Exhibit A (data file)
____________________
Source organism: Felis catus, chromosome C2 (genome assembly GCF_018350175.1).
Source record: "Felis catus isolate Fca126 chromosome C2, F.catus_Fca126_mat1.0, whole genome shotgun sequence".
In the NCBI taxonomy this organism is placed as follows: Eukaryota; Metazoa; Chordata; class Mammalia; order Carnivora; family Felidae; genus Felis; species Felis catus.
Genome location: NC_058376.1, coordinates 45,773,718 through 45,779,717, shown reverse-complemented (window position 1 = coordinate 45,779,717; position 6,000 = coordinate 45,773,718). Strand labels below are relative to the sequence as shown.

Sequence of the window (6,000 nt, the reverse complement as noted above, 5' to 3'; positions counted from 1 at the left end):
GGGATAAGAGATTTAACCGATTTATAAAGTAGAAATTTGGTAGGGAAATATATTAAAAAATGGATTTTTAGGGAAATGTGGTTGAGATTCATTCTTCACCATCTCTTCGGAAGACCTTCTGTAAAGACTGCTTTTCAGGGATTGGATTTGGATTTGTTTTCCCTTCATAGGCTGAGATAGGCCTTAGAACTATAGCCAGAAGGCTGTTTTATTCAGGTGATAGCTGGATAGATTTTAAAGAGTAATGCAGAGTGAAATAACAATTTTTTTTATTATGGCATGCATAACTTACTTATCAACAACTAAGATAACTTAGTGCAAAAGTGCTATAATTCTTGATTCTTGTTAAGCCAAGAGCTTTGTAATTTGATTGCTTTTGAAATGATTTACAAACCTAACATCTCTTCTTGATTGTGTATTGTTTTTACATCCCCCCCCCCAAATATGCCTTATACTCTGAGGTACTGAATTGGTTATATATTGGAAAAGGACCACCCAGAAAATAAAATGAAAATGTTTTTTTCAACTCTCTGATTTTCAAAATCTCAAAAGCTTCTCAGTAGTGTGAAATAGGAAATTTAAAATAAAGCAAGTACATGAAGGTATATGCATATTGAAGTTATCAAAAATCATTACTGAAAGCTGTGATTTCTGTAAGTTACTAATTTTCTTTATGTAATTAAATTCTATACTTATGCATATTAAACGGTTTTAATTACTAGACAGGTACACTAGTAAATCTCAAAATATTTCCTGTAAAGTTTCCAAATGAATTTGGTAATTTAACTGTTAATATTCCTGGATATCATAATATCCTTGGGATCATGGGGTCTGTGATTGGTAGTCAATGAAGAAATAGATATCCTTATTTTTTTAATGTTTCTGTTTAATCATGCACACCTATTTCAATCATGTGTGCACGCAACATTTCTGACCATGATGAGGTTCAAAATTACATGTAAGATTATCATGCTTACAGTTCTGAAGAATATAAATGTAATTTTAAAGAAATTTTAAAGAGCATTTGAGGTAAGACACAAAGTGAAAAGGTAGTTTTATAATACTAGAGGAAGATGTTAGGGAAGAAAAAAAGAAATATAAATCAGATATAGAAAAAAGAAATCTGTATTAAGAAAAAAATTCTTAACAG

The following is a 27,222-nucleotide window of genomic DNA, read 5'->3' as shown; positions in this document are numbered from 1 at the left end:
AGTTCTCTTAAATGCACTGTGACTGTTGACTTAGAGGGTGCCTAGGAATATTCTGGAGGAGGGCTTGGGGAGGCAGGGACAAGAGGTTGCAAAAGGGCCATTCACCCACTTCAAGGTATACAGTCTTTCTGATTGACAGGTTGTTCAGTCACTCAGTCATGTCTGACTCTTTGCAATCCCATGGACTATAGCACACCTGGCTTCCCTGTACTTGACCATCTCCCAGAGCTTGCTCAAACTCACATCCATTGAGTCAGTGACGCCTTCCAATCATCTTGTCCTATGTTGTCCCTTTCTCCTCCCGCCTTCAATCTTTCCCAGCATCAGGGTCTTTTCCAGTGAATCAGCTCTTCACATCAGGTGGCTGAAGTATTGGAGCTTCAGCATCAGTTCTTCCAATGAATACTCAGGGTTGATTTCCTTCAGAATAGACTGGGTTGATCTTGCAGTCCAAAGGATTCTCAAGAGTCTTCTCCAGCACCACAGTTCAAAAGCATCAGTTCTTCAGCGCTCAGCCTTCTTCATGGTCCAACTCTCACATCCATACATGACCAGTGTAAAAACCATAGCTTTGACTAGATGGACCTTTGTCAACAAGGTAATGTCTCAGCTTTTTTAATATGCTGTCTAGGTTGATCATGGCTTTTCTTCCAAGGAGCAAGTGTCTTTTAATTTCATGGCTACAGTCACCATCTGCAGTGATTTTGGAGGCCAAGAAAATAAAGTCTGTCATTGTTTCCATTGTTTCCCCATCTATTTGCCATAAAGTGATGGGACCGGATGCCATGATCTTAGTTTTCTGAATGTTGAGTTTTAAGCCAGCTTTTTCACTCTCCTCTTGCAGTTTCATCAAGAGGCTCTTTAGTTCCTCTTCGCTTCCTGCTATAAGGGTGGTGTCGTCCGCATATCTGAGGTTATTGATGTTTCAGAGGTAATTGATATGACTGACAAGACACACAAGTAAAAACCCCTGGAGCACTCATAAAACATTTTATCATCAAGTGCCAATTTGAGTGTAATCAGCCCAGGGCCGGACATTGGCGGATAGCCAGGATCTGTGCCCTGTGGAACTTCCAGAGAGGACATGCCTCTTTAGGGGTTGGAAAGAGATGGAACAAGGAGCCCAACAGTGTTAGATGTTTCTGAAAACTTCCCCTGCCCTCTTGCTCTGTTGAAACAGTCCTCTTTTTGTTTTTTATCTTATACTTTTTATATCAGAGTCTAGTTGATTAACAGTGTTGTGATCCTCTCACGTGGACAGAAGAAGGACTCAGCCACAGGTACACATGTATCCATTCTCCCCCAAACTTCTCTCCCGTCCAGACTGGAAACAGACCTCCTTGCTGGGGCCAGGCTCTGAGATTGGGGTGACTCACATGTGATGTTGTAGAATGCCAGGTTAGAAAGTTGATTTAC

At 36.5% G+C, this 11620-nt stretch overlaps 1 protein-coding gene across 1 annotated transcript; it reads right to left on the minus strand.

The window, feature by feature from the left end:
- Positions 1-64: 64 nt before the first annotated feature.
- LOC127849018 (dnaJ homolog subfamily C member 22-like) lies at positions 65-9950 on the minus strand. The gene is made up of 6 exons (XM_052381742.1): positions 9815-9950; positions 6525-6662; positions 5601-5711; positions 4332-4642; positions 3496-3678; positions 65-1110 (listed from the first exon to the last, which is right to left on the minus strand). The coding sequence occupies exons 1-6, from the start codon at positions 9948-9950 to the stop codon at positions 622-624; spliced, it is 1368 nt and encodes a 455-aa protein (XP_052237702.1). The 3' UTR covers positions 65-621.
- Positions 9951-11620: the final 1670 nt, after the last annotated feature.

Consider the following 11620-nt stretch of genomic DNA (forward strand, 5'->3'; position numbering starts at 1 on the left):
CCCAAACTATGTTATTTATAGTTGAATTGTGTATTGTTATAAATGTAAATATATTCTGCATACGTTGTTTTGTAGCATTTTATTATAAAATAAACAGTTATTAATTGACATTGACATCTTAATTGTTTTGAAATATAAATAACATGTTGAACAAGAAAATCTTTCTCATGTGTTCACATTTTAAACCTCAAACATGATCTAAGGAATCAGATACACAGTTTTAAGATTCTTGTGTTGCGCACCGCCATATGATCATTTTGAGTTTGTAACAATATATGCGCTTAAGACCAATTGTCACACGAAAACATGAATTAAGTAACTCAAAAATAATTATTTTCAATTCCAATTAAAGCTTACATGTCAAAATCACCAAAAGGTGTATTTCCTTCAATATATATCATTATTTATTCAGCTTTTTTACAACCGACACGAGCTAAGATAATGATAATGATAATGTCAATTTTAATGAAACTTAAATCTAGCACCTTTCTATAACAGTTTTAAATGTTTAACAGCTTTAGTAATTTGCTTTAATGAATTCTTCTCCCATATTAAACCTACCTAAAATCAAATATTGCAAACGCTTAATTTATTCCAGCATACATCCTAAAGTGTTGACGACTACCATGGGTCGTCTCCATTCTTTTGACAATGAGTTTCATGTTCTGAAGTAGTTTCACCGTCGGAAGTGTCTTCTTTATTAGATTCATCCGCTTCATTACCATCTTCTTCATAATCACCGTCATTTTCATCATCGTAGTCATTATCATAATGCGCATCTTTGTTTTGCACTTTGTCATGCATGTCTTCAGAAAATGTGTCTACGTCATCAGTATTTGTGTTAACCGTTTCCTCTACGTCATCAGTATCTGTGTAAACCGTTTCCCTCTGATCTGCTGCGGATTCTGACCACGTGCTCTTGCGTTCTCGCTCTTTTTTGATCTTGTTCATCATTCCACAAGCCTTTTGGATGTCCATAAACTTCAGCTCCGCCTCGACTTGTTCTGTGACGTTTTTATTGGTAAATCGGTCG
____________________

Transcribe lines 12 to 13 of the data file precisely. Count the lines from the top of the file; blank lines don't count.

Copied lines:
- LOC127849018 (dnaJ homolog subfamily C member 22-like) lies at positions 65-9950 on the minus strand. The gene is made up of 6 exons (XM_052381742.1): positions 9815-9950; positions 6525-6662; positions 5601-5711; positions 4332-4642; positions 3496-3678; positions 65-1110 (listed from the first exon to the last, which is right to left on the minus strand). The coding sequence occupies exons 1-6, from the start codon at positions 9948-9950 to the stop codon at positions 622-624; spliced, it is 1368 nt and encodes a 455-aa protein (XP_052237702.1). The 3' UTR covers positions 65-621.
- Positions 9951-11620: the final 1670 nt, after the last annotated feature.